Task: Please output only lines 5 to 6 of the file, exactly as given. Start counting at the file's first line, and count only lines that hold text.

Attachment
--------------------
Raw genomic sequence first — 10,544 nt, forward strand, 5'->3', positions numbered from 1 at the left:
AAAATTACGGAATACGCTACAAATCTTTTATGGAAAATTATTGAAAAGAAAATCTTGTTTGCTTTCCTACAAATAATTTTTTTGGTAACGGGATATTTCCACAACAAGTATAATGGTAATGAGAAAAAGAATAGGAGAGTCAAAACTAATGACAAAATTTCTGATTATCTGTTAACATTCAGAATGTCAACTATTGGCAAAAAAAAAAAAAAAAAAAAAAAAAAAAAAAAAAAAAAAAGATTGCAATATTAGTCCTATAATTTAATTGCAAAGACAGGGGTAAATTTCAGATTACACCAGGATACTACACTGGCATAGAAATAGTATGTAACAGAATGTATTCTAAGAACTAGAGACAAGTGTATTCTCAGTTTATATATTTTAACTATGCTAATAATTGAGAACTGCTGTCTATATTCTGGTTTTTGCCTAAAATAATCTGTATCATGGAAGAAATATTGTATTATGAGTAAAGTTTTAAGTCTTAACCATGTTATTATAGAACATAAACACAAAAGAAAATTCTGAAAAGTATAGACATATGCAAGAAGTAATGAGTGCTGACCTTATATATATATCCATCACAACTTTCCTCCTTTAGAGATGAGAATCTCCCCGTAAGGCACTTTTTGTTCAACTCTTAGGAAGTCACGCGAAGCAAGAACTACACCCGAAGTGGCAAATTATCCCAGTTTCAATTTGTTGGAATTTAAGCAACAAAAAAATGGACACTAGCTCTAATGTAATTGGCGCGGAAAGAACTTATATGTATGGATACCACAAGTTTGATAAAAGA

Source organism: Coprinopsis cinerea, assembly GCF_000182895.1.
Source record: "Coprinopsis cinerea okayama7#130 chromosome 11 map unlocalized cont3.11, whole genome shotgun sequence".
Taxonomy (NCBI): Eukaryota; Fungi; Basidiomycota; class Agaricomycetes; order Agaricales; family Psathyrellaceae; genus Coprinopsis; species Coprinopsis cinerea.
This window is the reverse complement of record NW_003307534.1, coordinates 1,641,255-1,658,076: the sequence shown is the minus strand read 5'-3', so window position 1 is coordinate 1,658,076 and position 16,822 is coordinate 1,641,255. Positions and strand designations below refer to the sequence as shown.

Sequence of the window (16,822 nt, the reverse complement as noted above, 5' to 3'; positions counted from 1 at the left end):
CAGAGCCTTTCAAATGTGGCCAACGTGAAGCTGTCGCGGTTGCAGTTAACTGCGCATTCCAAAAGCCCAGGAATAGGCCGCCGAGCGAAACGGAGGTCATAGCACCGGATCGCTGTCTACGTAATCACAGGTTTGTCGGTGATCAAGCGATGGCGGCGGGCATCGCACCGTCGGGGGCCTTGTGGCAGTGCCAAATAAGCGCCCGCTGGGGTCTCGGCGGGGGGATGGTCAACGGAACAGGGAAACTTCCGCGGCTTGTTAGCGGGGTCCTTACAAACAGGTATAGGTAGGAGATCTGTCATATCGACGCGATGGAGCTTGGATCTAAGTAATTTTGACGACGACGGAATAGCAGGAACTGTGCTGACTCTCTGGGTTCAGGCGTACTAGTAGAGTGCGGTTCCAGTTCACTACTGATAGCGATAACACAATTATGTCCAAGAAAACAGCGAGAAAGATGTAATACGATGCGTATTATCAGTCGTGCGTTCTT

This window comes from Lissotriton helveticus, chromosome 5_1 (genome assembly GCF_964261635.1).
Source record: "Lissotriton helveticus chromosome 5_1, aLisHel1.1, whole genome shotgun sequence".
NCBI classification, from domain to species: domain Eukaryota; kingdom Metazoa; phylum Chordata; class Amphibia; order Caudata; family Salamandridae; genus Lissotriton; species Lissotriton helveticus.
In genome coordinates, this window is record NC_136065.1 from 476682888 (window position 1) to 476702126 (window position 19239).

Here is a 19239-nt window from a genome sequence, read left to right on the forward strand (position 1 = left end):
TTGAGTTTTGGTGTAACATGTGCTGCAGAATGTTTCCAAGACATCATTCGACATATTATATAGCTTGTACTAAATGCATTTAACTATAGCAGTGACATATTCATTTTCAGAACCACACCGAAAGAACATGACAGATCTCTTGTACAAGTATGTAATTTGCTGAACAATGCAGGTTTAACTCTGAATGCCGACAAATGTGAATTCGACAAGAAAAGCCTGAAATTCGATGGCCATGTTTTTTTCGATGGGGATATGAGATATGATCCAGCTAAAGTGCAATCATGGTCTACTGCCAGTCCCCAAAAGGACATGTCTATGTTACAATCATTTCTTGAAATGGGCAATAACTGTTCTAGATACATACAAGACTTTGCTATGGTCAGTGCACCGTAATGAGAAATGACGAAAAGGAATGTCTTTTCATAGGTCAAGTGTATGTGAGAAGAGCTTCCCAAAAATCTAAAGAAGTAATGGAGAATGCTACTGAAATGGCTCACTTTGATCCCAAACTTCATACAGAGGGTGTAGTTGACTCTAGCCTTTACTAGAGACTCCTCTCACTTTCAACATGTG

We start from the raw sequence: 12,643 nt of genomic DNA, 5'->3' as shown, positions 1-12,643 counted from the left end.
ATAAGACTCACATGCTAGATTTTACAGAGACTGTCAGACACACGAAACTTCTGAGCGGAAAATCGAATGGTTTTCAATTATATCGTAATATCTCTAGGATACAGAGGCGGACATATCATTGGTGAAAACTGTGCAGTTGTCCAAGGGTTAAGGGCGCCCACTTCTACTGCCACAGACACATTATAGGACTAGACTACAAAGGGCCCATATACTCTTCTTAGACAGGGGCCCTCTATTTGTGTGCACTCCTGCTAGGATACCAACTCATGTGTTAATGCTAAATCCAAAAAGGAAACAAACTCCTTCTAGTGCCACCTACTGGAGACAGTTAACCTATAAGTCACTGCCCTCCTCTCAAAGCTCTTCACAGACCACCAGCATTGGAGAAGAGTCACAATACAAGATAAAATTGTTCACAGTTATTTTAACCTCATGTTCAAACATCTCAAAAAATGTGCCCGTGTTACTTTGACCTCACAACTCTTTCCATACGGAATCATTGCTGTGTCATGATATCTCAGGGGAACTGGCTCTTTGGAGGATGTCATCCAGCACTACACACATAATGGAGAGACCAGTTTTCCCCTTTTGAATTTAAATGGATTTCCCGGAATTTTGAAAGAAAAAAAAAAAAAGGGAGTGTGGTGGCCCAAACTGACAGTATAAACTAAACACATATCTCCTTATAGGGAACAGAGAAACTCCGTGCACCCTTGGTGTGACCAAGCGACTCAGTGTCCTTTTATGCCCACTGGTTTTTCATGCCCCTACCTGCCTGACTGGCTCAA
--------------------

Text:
Taxonomy (NCBI): Eukaryota; Fungi; Basidiomycota; class Agaricomycetes; order Agaricales; family Psathyrellaceae; genus Coprinopsis; species Coprinopsis cinerea.
This window is the reverse complement of record NW_003307534.1, coordinates 1,641,255-1,658,076: the sequence shown is the minus strand read 5'-3', so window position 1 is coordinate 1,658,076 and position 16,822 is coordinate 1,641,255. Positions and strand designations below refer to the sequence as shown.